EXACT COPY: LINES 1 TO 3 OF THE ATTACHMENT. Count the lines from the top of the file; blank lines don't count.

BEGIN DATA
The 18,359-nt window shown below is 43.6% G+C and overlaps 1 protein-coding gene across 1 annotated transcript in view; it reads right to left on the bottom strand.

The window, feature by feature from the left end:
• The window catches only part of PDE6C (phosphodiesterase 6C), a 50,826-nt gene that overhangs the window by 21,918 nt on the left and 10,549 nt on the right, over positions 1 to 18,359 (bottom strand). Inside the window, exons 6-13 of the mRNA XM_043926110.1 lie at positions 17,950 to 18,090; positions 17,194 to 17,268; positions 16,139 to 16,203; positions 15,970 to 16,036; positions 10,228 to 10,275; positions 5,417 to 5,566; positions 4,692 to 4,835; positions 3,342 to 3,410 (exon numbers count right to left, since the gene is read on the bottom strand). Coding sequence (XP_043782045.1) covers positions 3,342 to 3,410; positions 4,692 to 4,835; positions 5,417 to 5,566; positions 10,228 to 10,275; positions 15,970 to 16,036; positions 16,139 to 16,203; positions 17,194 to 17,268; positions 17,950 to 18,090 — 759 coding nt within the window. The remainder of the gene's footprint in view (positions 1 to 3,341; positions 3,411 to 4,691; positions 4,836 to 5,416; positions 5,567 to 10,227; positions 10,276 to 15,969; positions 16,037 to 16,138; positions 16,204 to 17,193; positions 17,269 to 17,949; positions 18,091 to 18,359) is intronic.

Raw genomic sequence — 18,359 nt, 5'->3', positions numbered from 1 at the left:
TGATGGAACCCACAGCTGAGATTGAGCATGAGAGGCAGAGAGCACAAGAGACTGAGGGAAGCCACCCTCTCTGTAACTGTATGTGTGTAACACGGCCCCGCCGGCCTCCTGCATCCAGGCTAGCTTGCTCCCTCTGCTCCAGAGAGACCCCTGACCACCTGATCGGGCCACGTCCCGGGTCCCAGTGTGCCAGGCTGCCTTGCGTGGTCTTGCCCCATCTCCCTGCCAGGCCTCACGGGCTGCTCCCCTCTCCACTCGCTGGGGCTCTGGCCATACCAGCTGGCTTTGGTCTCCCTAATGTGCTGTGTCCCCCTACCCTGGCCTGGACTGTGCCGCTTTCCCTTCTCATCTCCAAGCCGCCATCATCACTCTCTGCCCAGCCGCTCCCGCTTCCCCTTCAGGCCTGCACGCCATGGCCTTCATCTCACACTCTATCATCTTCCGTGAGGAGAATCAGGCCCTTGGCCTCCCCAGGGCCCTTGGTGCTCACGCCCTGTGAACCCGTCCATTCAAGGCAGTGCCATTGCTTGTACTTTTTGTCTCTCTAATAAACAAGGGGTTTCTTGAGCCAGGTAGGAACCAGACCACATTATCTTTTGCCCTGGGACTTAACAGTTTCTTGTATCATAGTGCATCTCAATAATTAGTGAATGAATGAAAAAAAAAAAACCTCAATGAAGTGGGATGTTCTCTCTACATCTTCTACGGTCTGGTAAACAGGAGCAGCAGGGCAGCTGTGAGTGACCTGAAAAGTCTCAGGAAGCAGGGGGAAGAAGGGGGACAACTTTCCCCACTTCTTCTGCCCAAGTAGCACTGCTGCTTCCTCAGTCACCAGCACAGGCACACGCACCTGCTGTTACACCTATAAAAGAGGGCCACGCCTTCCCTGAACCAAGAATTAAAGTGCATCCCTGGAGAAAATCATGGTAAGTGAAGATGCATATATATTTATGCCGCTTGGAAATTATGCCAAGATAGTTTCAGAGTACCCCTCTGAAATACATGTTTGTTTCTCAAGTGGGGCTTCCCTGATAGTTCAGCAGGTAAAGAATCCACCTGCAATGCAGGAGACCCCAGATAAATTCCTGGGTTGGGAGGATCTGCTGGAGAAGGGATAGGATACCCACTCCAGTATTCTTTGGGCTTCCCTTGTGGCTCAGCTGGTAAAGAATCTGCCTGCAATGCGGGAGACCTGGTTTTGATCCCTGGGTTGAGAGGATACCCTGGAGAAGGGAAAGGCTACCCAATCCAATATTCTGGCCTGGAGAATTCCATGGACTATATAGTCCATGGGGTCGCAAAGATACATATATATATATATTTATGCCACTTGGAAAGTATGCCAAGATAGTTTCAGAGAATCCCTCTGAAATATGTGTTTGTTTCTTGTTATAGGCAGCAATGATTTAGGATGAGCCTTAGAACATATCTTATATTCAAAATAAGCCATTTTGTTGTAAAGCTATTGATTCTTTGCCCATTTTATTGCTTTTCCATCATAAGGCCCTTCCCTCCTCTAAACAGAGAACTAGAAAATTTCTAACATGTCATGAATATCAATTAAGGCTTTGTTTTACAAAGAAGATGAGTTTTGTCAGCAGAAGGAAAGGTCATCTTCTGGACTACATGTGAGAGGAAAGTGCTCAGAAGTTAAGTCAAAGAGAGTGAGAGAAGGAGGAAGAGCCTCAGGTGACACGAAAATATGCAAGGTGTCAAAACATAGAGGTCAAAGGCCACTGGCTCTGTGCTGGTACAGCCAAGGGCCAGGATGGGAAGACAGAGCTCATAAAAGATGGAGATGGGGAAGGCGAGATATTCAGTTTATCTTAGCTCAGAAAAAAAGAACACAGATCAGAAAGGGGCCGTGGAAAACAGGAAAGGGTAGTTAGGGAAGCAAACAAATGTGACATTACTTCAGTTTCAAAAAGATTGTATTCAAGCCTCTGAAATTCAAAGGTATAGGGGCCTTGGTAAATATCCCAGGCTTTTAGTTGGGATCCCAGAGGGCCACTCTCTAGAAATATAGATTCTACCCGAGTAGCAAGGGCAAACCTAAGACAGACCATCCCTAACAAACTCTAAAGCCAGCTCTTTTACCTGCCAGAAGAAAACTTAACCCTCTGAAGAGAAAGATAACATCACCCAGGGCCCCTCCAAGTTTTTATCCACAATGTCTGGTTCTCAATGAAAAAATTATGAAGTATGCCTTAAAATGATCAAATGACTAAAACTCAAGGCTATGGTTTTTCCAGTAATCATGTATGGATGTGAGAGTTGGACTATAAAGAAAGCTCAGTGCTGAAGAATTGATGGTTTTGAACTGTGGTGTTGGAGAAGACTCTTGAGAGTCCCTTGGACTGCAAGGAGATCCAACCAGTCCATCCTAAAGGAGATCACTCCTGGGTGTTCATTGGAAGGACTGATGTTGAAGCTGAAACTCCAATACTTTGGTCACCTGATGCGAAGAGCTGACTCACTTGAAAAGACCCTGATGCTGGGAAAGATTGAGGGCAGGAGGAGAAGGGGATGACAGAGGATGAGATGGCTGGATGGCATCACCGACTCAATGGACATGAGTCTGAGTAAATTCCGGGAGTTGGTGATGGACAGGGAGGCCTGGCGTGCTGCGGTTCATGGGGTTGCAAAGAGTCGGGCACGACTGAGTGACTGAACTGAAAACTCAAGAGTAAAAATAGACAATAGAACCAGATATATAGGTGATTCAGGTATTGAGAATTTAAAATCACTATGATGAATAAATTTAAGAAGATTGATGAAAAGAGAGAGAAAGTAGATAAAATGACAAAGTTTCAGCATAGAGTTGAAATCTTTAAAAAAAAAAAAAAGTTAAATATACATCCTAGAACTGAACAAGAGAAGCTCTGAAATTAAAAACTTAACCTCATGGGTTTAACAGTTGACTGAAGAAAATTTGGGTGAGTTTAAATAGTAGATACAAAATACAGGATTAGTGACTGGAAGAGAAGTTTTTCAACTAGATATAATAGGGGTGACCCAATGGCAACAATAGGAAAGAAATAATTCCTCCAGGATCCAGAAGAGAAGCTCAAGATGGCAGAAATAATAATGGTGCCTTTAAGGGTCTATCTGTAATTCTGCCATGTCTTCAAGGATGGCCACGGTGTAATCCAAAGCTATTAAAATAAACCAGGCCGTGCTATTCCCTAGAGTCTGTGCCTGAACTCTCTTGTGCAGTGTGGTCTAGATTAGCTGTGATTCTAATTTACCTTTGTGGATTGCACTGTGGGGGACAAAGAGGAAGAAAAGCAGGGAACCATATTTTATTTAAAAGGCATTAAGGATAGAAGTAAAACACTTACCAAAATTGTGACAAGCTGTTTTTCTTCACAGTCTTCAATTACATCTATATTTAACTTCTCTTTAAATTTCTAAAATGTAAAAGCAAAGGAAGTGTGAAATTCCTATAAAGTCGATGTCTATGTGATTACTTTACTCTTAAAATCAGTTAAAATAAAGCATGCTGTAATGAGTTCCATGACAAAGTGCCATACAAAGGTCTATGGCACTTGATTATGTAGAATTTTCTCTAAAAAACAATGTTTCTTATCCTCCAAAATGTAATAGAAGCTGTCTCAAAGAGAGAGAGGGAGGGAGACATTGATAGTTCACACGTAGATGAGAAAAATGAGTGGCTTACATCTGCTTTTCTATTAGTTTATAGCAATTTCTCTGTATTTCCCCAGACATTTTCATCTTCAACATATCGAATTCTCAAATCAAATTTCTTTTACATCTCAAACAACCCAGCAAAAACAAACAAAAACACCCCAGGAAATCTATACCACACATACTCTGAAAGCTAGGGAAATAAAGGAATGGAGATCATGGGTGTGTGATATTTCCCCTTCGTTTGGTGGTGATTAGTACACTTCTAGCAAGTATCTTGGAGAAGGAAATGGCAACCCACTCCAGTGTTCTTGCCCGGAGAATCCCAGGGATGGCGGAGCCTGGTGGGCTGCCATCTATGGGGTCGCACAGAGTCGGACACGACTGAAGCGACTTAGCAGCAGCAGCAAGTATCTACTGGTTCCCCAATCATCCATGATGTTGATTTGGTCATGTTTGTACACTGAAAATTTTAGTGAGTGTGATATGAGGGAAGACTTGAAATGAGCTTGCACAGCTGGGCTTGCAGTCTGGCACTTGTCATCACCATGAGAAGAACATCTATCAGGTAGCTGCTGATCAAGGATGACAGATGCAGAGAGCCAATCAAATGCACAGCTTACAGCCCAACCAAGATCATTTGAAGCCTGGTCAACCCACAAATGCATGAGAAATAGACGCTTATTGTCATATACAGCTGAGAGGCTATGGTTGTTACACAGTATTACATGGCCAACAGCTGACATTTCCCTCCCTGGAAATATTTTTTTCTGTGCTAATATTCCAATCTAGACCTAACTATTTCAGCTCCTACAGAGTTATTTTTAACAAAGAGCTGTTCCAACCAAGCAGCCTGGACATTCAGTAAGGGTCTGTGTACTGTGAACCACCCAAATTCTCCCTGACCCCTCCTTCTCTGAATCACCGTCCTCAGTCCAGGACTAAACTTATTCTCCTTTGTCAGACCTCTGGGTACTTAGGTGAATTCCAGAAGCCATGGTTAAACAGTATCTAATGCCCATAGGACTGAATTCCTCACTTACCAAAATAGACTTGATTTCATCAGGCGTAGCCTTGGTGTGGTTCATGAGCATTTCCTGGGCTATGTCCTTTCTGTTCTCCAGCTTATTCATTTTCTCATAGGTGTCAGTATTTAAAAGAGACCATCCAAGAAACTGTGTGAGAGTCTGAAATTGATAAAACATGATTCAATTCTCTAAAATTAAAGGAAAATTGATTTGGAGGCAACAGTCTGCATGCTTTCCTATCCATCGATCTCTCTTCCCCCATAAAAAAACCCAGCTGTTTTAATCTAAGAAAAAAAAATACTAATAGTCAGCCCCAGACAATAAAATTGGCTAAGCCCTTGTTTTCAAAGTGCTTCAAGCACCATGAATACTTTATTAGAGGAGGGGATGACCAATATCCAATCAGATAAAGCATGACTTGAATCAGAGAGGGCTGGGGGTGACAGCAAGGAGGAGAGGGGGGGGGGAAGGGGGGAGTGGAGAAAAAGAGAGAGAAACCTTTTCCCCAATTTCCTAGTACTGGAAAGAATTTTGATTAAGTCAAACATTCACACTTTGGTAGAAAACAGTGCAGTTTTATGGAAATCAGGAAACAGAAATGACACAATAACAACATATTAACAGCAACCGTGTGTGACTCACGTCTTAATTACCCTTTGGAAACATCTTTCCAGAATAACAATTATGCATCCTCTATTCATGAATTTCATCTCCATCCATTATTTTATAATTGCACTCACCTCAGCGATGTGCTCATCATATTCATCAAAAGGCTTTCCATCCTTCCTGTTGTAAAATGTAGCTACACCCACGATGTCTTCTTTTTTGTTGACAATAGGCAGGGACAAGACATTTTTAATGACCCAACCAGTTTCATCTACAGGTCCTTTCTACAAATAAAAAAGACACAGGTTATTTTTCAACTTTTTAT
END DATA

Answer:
The 18,359-nt window shown below is 43.6% G+C and overlaps 1 protein-coding gene across 1 annotated transcript in view; it reads right to left on the bottom strand.

The window, feature by feature from the left end:
• The window catches only part of PDE6C (phosphodiesterase 6C), a 50,826-nt gene that overhangs the window by 21,918 nt on the left and 10,549 nt on the right, over positions 1 to 18,359 (bottom strand). Inside the window, exons 6-13 of the mRNA XM_043926110.1 lie at positions 17,950 to 18,090; positions 17,194 to 17,268; positions 16,139 to 16,203; positions 15,970 to 16,036; positions 10,228 to 10,275; positions 5,417 to 5,566; positions 4,692 to 4,835; positions 3,342 to 3,410 (exon numbers count right to left, since the gene is read on the bottom strand). Coding sequence (XP_043782045.1) covers positions 3,342 to 3,410; positions 4,692 to 4,835; positions 5,417 to 5,566; positions 10,228 to 10,275; positions 15,970 to 16,036; positions 16,139 to 16,203; positions 17,194 to 17,268; positions 17,950 to 18,090 — 759 coding nt within the window. The remainder of the gene's footprint in view (positions 1 to 3,341; positions 3,411 to 4,691; positions 4,836 to 5,416; positions 5,567 to 10,227; positions 10,276 to 15,969; positions 16,037 to 16,138; positions 16,204 to 17,193; positions 17,269 to 17,949; positions 18,091 to 18,359) is intronic.